Bjorn99 Professional

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    To me, Kuerten was way up there in terms of enjoyable players to watch. His strokes were very extreme, especially with such a lean body, and his attitude of course was phenomenal.

    His ridiculous body positions are what have actually made me teach my two protegees in the manner they are being taught now. The one handed backhand, truly, destroys the hip. Absolutely. GORGEOUS to watch, but painful to hit.

    I should be posting the lead protegees stroke production sometime late this summer, and i am sure it will provoke ALL kinds of wrath and loathing, vortexed vision, and futuristic, sudden change will do that. But this is a kid who should dominate the game of tennis for a long time. AND TO DATE, he is not playing tournaments. But like the Williams he is being carefully crafted and developed.

    His strokes are revolutionary and should promote tremendous imitation(unfortunately). It has taken six years for him to learn the one stroke that he is presently hitting and as far as I know, IT HAS never been used in professional tennis. Should be interesting, stay tuned. And I am not talking about a three handed backhand. OR AM I? In a way?
     
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  16. stormholloway

    stormholloway Legend

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    How does a one handed backhand destroy the hip? I heard it was his forehand technique that was involved in his hip problems.
     
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  17. CyBorg

    CyBorg Legend

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    Guga wants to play. The public wants to salute him.
     
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  18. anointedone

    anointedone Banned

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    No we dont need it. It is too bad the ATP did not give him a little push to retire back in 2006 by not giving him wild cards then. He would probably be happy at this moment if they had and he were retired for atleast a good year and a half already, rather then pushing himself through futility for nothing, but unable to stop due to his addiction to something he is unable to do anymore and has been unable to do for awhile. Watching him play today is like watching an elderly on life support. It is sad and a waste.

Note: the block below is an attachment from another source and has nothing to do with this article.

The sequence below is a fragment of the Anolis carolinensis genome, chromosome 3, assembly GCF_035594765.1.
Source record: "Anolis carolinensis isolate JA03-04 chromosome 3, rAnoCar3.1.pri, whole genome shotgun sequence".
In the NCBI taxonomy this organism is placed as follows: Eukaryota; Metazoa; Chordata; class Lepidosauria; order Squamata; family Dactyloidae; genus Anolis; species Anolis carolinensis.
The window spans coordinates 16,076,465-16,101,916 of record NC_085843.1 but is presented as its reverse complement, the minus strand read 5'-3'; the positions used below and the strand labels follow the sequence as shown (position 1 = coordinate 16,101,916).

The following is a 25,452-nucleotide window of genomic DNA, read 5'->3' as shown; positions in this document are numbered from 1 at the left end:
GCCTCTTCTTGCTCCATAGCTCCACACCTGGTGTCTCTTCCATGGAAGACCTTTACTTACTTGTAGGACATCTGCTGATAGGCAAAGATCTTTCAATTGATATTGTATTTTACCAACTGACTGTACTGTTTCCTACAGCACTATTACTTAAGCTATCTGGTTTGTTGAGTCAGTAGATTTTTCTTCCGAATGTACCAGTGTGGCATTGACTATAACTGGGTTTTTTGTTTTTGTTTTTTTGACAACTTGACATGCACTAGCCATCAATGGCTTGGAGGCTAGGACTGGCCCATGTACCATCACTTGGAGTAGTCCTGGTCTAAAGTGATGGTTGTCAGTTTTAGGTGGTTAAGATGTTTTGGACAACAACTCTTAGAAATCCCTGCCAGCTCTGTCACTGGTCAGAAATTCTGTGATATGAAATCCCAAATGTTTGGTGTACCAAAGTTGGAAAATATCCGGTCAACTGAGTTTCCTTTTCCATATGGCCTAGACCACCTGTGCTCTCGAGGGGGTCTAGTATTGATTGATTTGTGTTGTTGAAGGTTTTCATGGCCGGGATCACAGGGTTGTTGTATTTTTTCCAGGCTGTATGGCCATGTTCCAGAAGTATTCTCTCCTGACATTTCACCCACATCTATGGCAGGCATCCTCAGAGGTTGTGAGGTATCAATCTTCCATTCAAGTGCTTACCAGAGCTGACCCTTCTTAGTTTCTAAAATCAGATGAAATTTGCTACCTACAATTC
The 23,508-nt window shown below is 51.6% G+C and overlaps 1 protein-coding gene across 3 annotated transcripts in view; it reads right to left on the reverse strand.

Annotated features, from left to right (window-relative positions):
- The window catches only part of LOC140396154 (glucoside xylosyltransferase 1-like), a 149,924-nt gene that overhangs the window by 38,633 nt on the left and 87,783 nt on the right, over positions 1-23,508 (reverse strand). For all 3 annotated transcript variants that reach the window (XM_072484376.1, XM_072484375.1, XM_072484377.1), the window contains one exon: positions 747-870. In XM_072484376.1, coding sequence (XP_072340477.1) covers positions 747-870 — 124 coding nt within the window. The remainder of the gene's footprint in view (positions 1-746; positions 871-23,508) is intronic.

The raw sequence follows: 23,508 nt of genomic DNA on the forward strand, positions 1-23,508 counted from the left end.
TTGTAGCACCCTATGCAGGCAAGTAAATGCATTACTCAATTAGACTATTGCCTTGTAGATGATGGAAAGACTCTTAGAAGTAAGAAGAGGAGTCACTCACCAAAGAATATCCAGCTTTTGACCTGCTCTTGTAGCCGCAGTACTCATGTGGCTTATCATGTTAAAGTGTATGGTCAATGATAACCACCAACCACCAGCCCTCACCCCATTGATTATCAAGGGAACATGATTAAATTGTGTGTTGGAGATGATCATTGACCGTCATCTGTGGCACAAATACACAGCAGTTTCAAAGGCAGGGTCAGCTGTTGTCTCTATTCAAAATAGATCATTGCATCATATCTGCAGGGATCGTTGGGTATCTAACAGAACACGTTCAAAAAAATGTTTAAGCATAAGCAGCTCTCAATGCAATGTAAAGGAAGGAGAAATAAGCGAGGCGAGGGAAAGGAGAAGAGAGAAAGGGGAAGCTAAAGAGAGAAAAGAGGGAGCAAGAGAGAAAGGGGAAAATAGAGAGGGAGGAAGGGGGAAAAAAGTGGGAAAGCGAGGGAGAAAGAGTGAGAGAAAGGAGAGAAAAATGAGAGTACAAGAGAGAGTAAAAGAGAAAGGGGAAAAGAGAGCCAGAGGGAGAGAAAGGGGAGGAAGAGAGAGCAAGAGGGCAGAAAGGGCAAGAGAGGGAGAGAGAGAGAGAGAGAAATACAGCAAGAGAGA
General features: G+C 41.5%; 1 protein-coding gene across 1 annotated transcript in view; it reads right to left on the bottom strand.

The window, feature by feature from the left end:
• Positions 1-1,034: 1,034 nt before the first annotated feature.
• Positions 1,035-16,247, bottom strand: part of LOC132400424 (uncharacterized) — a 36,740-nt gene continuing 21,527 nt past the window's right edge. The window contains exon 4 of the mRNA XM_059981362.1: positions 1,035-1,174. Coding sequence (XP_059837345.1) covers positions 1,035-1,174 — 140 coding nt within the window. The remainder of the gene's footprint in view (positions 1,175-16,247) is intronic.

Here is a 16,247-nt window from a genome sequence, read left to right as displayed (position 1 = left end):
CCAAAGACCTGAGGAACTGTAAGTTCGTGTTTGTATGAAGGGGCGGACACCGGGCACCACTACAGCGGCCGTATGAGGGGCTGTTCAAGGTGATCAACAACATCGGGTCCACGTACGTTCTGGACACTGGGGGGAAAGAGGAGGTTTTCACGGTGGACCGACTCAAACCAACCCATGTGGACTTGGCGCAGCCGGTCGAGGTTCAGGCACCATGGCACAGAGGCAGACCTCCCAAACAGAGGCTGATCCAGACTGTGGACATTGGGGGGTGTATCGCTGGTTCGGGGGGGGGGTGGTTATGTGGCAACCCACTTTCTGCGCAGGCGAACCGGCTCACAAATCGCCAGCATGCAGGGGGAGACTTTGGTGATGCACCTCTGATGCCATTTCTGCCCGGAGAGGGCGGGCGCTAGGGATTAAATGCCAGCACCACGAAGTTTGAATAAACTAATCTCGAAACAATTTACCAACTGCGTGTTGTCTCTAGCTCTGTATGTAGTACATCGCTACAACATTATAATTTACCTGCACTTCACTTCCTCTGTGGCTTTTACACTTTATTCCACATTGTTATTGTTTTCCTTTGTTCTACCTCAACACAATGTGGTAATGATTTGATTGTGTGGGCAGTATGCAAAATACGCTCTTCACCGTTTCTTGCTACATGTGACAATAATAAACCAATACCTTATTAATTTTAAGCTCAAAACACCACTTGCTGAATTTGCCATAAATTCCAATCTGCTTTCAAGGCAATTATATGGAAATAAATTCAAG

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  19. 0range

    0range Hall of Fame

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    I thought his farewell tour is not really to do with us "doing something nice for a retiring player", but a retiring player doing something nice for his fans.

    For sure he knows he can't win no more.
     
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  20. strife726

    strife726 Rookie

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    Also, Guga was a year end #1. BIG difference between being #1 for a short time during the year. Not only 3 slams, he also one the year ending master vs the top 8 players, beating agassi and sampras back to back on hard court. With all do respect to Moya, he is not at Guga's level, even with a career ending injury.
     
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  21. Feña14

    Feña14 Legend

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    He's had a great career no doubt but is it really worth him playing these events?

    I mean, he got destroyed 1 and 2 by Ljubicic on clay.. it's sad to see and whilst it's good to have a chance to say goodbye to the tour, maybe a little presentation at the French Open with family and at the scene of his biggest achievements might be a bit more appropriate.
     
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  22. superman1

    superman1 Legend

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    LJUBICIC beat him 1 and 2 on clay?

    Good lord.

    I don't think anyone should play a goodbye tour if they are just going to get embarrassed out there. Agassi was in pain and sometimes had to sit down between points, but he was still good enough to win tough, long matches. That's a goodbye tour.
     
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  23. bluetrain4

    bluetrain4 Legend

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    It doesn't look bad at all. Everyone who knows anything about tennis knows the injuries he's suffered and realizes what the situation is now. Yes, it's a bit melodramatic and his playing takes spots away from people who could actually contend (as discussed in another thread), but as long he wants to do it, I'll support his farewell tour.

    Guga had one of the most beautiful games during his peak, and he is one of the games most revered good guys. No one has anything bad to say about him He was all heart and exuberance. Just watching him play made you smile.

    He'll be gone for good soon enough. Let him have this without being negative. He's earned it.
     
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  24. RealityPolice

    RealityPolice Rookie

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    #24